City logistics transport became a specific research topic as the general awareness of the increasingly negative effects of freight delivery activities on local liveability grows. The awareness for external costs (congestion, emissions, noise and road safety) grew. As a result, (local) authorities implemented specific city logistics policies. Often, these limit the free, flow of traffic, put limits on (un)loading activities and limit urban road capacity.
An under-investigated opportunity is the use of waterways for city logistics delivery purposes. There are a few Europe projects using waterways for city logistics. E.g. construction materials in London, Amsterdam, Brussels, Gent, and Paris. Gothenburg is testing waterways for city logistics (See picture below).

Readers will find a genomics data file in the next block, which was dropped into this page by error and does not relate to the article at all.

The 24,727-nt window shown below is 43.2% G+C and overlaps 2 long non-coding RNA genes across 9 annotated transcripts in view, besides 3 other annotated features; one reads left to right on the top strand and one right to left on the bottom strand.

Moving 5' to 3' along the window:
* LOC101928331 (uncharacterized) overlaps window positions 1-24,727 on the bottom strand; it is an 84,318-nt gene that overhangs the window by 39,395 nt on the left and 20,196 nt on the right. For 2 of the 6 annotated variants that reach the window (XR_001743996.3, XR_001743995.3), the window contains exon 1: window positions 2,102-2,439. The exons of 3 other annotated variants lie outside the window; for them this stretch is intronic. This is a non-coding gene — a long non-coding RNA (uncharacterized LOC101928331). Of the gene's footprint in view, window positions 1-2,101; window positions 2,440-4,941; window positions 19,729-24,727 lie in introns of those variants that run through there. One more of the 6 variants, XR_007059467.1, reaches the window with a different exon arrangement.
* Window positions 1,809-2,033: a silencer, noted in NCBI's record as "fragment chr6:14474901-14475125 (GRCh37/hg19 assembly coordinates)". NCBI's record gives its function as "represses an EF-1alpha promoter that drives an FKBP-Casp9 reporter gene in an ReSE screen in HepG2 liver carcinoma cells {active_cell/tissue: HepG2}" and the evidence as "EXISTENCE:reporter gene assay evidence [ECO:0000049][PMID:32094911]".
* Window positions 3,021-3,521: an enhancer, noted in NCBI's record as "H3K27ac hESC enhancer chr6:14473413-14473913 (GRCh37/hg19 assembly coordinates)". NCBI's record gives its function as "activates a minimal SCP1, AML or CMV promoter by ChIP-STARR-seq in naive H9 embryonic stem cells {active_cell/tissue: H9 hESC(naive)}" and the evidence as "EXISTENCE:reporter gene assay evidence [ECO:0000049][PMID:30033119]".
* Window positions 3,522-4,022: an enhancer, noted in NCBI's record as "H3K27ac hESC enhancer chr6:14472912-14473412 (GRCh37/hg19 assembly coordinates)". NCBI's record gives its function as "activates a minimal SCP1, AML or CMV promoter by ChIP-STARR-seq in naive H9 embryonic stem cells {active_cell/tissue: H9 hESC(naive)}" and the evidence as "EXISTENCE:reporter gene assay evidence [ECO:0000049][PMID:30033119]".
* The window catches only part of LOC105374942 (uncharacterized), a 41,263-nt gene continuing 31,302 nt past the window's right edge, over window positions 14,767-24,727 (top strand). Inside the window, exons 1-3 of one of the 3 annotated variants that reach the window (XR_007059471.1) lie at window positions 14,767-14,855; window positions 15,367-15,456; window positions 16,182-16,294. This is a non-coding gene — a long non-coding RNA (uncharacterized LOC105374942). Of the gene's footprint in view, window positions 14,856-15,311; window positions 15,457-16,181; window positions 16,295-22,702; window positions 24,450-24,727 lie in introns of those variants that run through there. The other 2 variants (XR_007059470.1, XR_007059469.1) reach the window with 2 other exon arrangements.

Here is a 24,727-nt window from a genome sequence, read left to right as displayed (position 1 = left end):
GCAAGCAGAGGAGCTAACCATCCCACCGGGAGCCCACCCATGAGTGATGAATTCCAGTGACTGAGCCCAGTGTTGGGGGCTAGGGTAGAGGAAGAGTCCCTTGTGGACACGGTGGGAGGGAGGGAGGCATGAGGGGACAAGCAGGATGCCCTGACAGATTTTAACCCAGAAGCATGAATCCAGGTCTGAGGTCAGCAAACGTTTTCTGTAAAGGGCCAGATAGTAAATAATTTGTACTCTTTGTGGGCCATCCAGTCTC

In Amsterdam, there are several companies offering logistics services to construction companies using the Amsterdam canals. They work together in the project ‘Amsterdam Vaart’. Also, the Amsterdam canals are used for parcels by DHL Express and to collect waste by Mokum Mariteam. Waterborne transport can be a cost-effective and efficient method of moving a range of goods and commodities.
Walther Ploos van Amstel, professor in Citylogistics at Amsterdam University of Applied Sciences, presented the lessons learned of these projects in Amsterdam and future research challenges for the Climate Friendly City Logistics in the Nordics conference. Click here to download the presentation.